By Tsering Choephel
DHARAMSALA, 10 Oct: In an attempt to whitewash China’s occupation and repressive rule in Tibet, Beijing has yet again organised an orchestrated tour in Tibet for nearly 30 journalists from 22 countries.
China’s state-run media Xinhua, said that they were taken on a tour in Lhasa and Nyingtri, where they purportedly interviewed local residents and officials, observing what was described as robust development and a diverse culture.
The journalists were taken to visit various places, including the Tibet Museum, Potala Palace, and Jokhang temple. A video on New China TV’s YouTube channel shows journalists being treated to colourful cultural shows, games, and home visits, akin to tourists enjoying leisure activities.
Marie-Noelle Waiane Kaltack of the Republic of Vanuatu, a journalist from the tour who is also part of a group of 81 journalists undergoing a four-month journalist training in Beijing, remarked, “One thing that impresses me here is how you preserve history by keeping every single detail of your history for future generations.”
Ali Abbas, a senior reporter from Pakistan, stated, “The Chinese government is spending a lot of money on development and social infrastructure here,” noting that people lead a very modern life.
Birat Gautam from Nepal, observing Tibetans in traditional costumes and shops with Tibetan language signage, concluded that the “traditional culture (of Tibet) is being inherited well.”
However, none of the visiting journalists addressed the Chinese Communist Party’s (CCP) rigorous efforts to dilute Tibetan identity through draconian laws and the imposition of ‘Xi’s thought’ study in schools, monasteries, and workplaces.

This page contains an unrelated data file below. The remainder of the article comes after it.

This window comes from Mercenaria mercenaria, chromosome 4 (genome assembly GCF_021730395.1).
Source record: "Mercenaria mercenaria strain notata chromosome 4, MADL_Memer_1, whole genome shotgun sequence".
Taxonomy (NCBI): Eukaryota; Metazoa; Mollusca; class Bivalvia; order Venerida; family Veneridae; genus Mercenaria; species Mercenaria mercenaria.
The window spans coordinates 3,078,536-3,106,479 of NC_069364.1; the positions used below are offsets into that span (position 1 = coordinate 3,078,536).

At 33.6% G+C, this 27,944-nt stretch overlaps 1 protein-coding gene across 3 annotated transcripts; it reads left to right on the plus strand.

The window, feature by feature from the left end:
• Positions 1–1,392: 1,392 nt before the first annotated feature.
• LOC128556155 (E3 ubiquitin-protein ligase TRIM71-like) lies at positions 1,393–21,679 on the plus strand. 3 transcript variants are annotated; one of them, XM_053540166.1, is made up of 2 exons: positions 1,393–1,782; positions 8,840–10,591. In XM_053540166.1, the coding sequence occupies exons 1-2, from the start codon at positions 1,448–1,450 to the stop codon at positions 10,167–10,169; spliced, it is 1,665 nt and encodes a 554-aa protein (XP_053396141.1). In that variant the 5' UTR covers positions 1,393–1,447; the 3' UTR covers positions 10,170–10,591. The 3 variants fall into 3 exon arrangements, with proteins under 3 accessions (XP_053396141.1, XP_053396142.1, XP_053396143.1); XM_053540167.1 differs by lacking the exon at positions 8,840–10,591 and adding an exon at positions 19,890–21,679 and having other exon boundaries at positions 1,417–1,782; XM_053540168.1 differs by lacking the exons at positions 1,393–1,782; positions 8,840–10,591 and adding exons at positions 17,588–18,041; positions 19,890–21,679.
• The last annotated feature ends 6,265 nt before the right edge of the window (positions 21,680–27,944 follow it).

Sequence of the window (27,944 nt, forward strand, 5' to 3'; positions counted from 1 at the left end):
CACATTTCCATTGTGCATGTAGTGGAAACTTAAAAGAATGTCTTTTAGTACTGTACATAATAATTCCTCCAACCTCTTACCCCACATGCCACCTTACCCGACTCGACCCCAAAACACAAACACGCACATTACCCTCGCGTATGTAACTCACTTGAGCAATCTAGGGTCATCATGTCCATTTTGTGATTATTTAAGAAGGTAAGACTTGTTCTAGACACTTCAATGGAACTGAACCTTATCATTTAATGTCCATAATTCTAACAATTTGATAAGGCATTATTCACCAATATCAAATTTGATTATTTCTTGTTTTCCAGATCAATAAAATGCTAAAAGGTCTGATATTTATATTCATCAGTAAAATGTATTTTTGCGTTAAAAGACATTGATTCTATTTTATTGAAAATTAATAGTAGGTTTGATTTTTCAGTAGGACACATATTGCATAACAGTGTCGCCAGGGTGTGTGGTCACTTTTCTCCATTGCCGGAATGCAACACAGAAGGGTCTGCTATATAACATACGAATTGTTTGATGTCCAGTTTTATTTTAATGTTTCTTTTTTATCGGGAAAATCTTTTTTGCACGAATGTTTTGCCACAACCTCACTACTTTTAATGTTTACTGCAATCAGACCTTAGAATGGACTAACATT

The CCP consistently conducts exchange programs for foreign reporters with the dual goals of whitewashing its draconian rules and policies and countering Western leadership in the world, particularly that of the United States.
These programs, often held in Chinese cities and ranging from several days to several months, include classes on China’s politics, economic system, development model, media, and foreign policy. Participants also engage in interviews with Chinese officials and entrepreneurs and internships at Chinese media outlets.
Reuters reported that China has invested around USD 6.6 billion since 2009 to bolster its global media presence, with a significant portion allocated to media between 2008 and 2018 amounting to $2.8 billion.
A study by Reporters Without Borders in 2019 highlighted China’s success in persuading thousands of journalists from emerging countries, especially those within the Belt and Road Initiative (BRI), to go on all-expenses-paid trips to Beijing and acting as CCP’s propaganda mouth piece.
In September, Beijing sponsored 22 journalists from 17 countries to visit East Turkestan, and state media Xinhua reported one journalist saying, “Absolutely, there is freedom of religion in Xinjiang. Anybody who does not say that is ignorant” ignoring the destruction and forces alterations of Mosques. Another journalist remarked, “It’s just like a Persian carpet, weaving differences into a beautiful picture.”
These journalists, under Beijing’s sponsorship and influence, turn a blind eye to the well-documented persecution of Uyghurs in East Turkestan, where UN human rights experts reported that up to one million Uyghur Muslims were forced into massive camps.
As reported by AP, recently, the US State Department released a 58-page report detailing Beijing’s tactics for shaping public opinion, including buying content, creating fake personas to spread its message, and using repression to silence unfavourable accounts.
Jamie Rubin, head of The Global Engagement Center, a State Department agency has said in the report that “Unchecked, the (Chinese government’s) information manipulation could in many parts of the world diminish freedom to express views critical of Beijing.”